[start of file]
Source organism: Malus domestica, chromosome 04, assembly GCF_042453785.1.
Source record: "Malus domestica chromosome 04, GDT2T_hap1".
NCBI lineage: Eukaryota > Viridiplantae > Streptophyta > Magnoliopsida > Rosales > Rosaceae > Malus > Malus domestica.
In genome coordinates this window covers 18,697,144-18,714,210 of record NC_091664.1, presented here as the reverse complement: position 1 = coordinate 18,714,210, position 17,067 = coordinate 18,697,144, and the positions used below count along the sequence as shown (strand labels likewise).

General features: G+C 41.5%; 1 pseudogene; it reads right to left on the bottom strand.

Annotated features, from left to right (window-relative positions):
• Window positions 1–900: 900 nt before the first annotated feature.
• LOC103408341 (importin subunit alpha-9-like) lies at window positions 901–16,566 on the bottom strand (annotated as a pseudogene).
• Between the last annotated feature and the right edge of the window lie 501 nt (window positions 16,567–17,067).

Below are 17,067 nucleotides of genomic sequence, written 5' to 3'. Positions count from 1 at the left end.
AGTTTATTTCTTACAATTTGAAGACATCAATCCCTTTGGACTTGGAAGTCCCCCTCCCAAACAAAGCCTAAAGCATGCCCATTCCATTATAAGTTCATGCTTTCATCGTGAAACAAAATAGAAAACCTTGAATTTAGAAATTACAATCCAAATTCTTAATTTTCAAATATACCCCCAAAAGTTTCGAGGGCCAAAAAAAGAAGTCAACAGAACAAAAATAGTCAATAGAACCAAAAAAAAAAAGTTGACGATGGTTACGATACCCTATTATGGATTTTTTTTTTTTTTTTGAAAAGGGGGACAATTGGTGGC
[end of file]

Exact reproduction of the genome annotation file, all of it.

Source organism: Malus domestica, chromosome 04, assembly GCF_042453785.1.
Source record: "Malus domestica chromosome 04, GDT2T_hap1".
NCBI lineage: Eukaryota > Viridiplantae > Streptophyta > Magnoliopsida > Rosales > Rosaceae > Malus > Malus domestica.
In genome coordinates this window covers 18,697,144-18,714,210 of record NC_091664.1, presented here as the reverse complement: position 1 = coordinate 18,714,210, position 17,067 = coordinate 18,697,144, and the positions used below count along the sequence as shown (strand labels likewise).

General features: G+C 41.5%; 1 pseudogene; it reads right to left on the bottom strand.

Annotated features, from left to right (window-relative positions):
• Window positions 1–900: 900 nt before the first annotated feature.
• LOC103408341 (importin subunit alpha-9-like) lies at window positions 901–16,566 on the bottom strand (annotated as a pseudogene).
• Between the last annotated feature and the right edge of the window lie 501 nt (window positions 16,567–17,067).

Below are 17,067 nucleotides of genomic sequence, written 5' to 3'. Positions count from 1 at the left end.
AGTTTATTTCTTACAATTTGAAGACATCAATCCCTTTGGACTTGGAAGTCCCCCTCCCAAACAAAGCCTAAAGCATGCCCATTCCATTATAAGTTCATGCTTTCATCGTGAAACAAAATAGAAAACCTTGAATTTAGAAATTACAATCCAAATTCTTAATTTTCAAATATACCCCCAAAAGTTTCGAGGGCCAAAAAAAGAAGTCAACAGAACAAAAATAGTCAATAGAACCAAAAAAAAAAAGTTGACGATGGTTACGATACCCTATTATGGATTTTTTTTTTTTTTTTGAAAAGGGGGACAATTGGTGGC